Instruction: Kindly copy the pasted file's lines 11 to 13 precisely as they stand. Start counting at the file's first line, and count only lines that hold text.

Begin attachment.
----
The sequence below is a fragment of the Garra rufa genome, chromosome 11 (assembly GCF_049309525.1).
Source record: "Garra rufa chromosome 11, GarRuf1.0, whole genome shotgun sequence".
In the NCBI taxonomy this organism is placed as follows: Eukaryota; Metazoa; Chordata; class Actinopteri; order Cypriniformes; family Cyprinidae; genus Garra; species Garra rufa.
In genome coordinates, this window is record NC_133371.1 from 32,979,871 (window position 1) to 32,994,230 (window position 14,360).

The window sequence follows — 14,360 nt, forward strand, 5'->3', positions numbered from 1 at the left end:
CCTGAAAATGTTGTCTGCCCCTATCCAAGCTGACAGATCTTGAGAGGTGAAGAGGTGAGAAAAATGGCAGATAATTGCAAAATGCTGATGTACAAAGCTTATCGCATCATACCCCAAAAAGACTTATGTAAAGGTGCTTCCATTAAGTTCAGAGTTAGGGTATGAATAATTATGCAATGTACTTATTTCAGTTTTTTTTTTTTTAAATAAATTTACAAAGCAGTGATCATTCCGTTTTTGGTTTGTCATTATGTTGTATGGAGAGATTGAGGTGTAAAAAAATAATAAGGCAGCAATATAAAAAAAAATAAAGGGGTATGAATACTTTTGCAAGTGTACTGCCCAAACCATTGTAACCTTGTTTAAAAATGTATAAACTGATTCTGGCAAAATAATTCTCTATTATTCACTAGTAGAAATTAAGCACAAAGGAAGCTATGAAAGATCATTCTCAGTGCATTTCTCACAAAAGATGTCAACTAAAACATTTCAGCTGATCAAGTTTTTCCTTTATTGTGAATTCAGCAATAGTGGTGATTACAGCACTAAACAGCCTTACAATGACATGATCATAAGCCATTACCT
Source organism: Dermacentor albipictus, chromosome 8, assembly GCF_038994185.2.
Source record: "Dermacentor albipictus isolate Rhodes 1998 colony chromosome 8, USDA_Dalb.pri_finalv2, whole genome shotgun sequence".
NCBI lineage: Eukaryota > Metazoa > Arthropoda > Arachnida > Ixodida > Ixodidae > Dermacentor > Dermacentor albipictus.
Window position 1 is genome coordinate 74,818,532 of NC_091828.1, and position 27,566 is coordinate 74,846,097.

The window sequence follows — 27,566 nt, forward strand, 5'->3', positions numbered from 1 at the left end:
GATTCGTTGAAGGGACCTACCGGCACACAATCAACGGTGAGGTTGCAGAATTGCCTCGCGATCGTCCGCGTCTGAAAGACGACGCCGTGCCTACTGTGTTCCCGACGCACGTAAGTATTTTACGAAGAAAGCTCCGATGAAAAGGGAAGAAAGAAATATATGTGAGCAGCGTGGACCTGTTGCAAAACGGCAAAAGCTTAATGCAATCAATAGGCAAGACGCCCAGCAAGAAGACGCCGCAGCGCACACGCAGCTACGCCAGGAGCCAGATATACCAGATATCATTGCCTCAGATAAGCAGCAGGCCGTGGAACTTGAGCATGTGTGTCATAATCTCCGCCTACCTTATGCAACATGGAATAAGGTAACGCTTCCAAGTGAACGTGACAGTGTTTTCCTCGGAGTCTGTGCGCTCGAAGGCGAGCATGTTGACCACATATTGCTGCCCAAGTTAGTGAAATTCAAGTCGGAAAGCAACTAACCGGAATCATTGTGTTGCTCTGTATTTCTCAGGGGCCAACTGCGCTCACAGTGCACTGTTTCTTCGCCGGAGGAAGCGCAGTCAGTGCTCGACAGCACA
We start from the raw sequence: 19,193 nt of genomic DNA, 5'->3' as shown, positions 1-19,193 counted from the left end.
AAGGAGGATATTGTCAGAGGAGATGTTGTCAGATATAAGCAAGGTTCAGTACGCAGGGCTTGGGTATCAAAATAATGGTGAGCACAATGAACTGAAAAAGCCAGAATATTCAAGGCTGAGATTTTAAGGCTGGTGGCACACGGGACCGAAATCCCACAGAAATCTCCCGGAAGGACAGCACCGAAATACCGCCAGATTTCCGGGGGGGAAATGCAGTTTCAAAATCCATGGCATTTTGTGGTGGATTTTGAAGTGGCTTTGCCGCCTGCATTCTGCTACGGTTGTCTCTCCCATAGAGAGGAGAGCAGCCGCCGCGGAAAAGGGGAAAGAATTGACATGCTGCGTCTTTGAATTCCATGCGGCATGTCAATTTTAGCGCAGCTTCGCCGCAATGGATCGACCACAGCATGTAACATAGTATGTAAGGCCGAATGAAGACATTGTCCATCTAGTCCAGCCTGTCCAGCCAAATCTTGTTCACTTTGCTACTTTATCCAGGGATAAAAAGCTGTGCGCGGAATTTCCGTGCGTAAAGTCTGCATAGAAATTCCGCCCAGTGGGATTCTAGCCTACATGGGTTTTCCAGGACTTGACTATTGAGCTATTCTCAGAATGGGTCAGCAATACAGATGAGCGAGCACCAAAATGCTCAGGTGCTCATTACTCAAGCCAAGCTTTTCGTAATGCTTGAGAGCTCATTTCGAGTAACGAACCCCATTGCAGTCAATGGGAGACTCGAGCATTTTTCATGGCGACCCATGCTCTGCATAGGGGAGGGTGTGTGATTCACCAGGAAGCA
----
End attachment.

The window sequence follows — 27,566 nt, forward strand, 5'->3', positions numbered from 1 at the left end:
GATTCGTTGAAGGGACCTACCGGCACACAATCAACGGTGAGGTTGCAGAATTGCCTCGCGATCGTCCGCGTCTGAAAGACGACGCCGTGCCTACTGTGTTCCCGACGCACGTAAGTATTTTACGAAGAAAGCTCCGATGAAAAGGGAAGAAAGAAATATATGTGAGCAGCGTGGACCTGTTGCAAAACGGCAAAAGCTTAATGCAATCAATAGGCAAGACGCCCAGCAAGAAGACGCCGCAGCGCACACGCAGCTACGCCAGGAGCCAGATATACCAGATATCATTGCCTCAGATAAGCAGCAGGCCGTGGAACTTGAGCATGTGTGTCATAATCTCCGCCTACCTTATGCAACATGGAATAAGGTAACGCTTCCAAGTGAACGTGACAGTGTTTTCCTCGGAGTCTGTGCGCTCGAAGGCGAGCATGTTGACCACATATTGCTGCCCAAGTTAGTGAAATTCAAGTCGGAAAGCAACTAACCGGAATCATTGTGTTGCTCTGTATTTCTCAGGGGCCAACTGCGCTCACAGTGCACTGTTTCTTCGCCGGAGGAAGCGCAGTCAGTGCTCGACAGCACA
We start from the raw sequence: 19,193 nt of genomic DNA, 5'->3' as shown, positions 1-19,193 counted from the left end.